Per- and polyfluororalkyl substances (PFAS) are everywhere, from groundwater to food packaging, with multiple industrial and everyday uses. Yet the chemicals are linked to a growing number of health problems, a matter particularly apt in Montpelier, where thousands of gallons of PFAS-contaminated landfill leachate is processed through the city’s wastewater treatment plant every month. As awareness grows about the dangers of PFAS, a new state law allows Vermonters to hold chemical companies responsible for medical monitoring costs incurred when residents get exposed to toxic substances but have not yet become sick.
The law, S.113, consists of two parts: one allows those exposed to toxic substances to sue chemical manufacturers for costs associated with medical monitoring; the other allows the state of Vermont to sue these companies for costs related to cleanups of the toxic chemicals they produce. Governor Phil Scott signed the bill on April 21.
“I was thrilled that the S.113 passed, being the first state in the country to make sure that Vermonters have access to medical monitoring if they’ve been exposed to toxic pollution,” said Lauren Hierl, a Montpelier City Council member and executive director of the environmental group Vermont Conservation Voters. “That is great for Vermonters, and I think, hopefully, it serves as a model for other states as well and giving the state the ability to try to hold chemical manufacturers responsible for the harm that their products are causing after they have been the ones to reap the profits for often decades from selling these chemicals, that they should be the ones on the line for the harms they’ve caused.”
Among chemicals that may trigger the law’s provisions are PFAS, which are used in food packaging, nonstick coatings, firefighting foams, and other applications. Their ubiquity has led to them being widespread in the environment, although some sites have particularly high levels, with Bennington, Vermont being one such hotspot. Exposure to PFAS chemicals has been associated with numerous health problems in humans, including high cholesterol, ulcerative colitis, thyroid disease, and testicular and kidney cancer, according to the C8 Science Panel.
This is What it Takes
These health dangers have left some Vermonters deeply concerned about PFAS. On April 22, James Ehlers of Winooski, executive director of Lake Champlain International, donned a penis costume and stood in front of the Statehouse, holding signs stating “People and Planet Before Profits” and “Stop Dumping Sewage in our Rivers.”
The scene may have been surprising, but that’s the point, Ehlers said: “I knew that (humor) would be the reaction that would be elicited from some,” said Ehlers in a subsequent interview, “but I don’t think it’s funny at all, the fact that this is what it takes to get not just the attention of politicians but — no offense — but also even the media.”
Ehlers added that, as a former Navy firefighter, he and other firefighters are well aware of PFAS in firefighting foam. Ehlers also noted the “incidence of testicular cancer particularly among firefighters” and its link to PFAS exposure.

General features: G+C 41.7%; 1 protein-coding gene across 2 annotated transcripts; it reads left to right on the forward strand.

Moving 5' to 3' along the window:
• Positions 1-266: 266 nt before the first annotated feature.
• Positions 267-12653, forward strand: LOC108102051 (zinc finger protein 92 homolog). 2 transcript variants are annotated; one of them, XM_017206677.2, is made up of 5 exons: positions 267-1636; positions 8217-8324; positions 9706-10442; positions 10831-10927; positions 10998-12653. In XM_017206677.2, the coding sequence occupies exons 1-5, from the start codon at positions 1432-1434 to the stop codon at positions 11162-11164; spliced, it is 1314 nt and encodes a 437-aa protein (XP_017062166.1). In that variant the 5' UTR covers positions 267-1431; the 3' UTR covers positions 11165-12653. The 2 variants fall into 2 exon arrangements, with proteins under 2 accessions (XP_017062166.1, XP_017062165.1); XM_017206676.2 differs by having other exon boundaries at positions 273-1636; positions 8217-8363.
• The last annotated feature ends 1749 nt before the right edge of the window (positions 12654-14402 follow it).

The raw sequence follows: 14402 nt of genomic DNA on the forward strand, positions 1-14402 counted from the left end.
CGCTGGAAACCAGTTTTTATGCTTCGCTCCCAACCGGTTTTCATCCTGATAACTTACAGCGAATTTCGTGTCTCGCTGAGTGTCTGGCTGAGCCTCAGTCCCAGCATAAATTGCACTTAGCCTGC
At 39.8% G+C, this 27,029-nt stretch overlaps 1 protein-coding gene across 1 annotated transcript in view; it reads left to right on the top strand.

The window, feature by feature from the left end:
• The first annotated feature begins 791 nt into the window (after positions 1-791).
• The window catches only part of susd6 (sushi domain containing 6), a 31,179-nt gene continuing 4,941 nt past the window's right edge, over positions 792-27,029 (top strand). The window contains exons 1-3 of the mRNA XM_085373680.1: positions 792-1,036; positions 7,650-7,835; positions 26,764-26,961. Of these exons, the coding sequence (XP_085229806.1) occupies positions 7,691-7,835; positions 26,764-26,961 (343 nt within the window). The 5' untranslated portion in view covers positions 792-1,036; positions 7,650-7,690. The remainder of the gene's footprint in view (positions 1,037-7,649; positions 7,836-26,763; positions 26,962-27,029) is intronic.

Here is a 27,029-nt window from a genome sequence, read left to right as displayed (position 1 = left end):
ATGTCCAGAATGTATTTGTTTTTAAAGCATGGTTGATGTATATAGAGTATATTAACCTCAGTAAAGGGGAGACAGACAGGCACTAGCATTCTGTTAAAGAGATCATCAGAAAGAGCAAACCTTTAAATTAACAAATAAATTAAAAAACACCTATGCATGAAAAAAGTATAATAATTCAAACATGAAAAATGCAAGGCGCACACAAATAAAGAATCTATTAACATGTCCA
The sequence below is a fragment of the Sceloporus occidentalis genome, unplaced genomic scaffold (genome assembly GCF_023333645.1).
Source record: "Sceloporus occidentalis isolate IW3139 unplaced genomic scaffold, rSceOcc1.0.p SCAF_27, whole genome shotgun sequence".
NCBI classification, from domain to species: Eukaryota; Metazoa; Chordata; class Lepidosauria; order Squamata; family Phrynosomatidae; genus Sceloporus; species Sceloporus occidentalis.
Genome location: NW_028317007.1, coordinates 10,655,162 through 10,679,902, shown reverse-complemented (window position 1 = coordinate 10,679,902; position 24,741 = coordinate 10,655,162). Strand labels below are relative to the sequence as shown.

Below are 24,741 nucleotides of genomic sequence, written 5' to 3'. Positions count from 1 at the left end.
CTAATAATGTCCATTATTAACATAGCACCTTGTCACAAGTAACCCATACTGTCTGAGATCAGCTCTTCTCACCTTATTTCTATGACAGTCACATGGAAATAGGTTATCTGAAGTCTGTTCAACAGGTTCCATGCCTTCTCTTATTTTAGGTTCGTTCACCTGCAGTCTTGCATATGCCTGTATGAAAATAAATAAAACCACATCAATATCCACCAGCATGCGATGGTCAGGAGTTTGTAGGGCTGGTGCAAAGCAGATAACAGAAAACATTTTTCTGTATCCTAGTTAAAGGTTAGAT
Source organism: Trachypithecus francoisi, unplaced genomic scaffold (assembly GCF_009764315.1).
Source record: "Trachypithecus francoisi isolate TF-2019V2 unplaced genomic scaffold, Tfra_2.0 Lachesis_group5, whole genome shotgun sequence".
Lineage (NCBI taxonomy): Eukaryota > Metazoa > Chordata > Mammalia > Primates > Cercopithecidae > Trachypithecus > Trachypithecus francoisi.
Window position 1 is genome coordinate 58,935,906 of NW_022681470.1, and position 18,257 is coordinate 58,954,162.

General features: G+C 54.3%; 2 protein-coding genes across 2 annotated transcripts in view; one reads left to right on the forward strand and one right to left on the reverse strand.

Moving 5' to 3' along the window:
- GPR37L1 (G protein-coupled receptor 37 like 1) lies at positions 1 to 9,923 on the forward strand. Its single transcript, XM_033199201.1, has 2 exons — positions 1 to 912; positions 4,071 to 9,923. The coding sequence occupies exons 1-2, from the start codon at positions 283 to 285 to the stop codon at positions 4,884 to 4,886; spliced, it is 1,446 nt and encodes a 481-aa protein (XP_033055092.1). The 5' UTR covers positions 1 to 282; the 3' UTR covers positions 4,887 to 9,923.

Maine’s PFAS Law
Meanwhile, Maine appears ready to pass a law banning land application of PFAS-containing biosolids (a product of wastewater treatment). Although the biosolids are rich in organic materials that fertilize farmland, the PFAS that biosolids contain can contaminate groundwater and reach drinking water supplies. Such effects were recently seen in a Maine organic farm found to be contaminated after decades-earlier land application of sludge containing PFAS. Maine Public Radio covered the story in February.
With a bond voters passed on Town Meeting Day, Montpelier’s Water Resource Recovery Facility will soon undergo upgrades, including a belt dryer for waste treated at the plant, yielding class-A biosolids (a treated sludge from sewer waste). These biosolids are considered basically pathogen-free and can be applied to land without restriction, per the EPA. Once the dryer is in place, class-A biosolids coming out of the Montpelier plant have several potential destinations, per an earlier interview with Kurt Motyka, deputy director of and engineer with Montpelier Public Works Department. One possible application is the kind of land-spreading that Maine’s bill would ban because of the environmental damage this practice causes.
Landfill leachate constitutes the largest portion of PFAS coming into Montpelier’s wastewater treatment plant. This liquid, drained from the Coventry, Vermont landfill, gets shipped to Montpelier’s plant for treatment. Motyka said Montpelier will stop accepting leachate after July 2023 (before the new dryer will be operational), unless landfill operator Casella Waste Systems begins onsite leachate treatment to remove PFAS before shipping. Motyka noted the decision on this lies with Montpelier City Council, which will review the issue again this fall.
Noted Hierl of the PFAS removal project, “I haven’t seen the progress on that, that I was hoping to see by now.” She added that, “to me, if that’s not happening for whatever reason, then that’s a different conversation of what’s our plan with the leachate, and what’s the city doing about it.”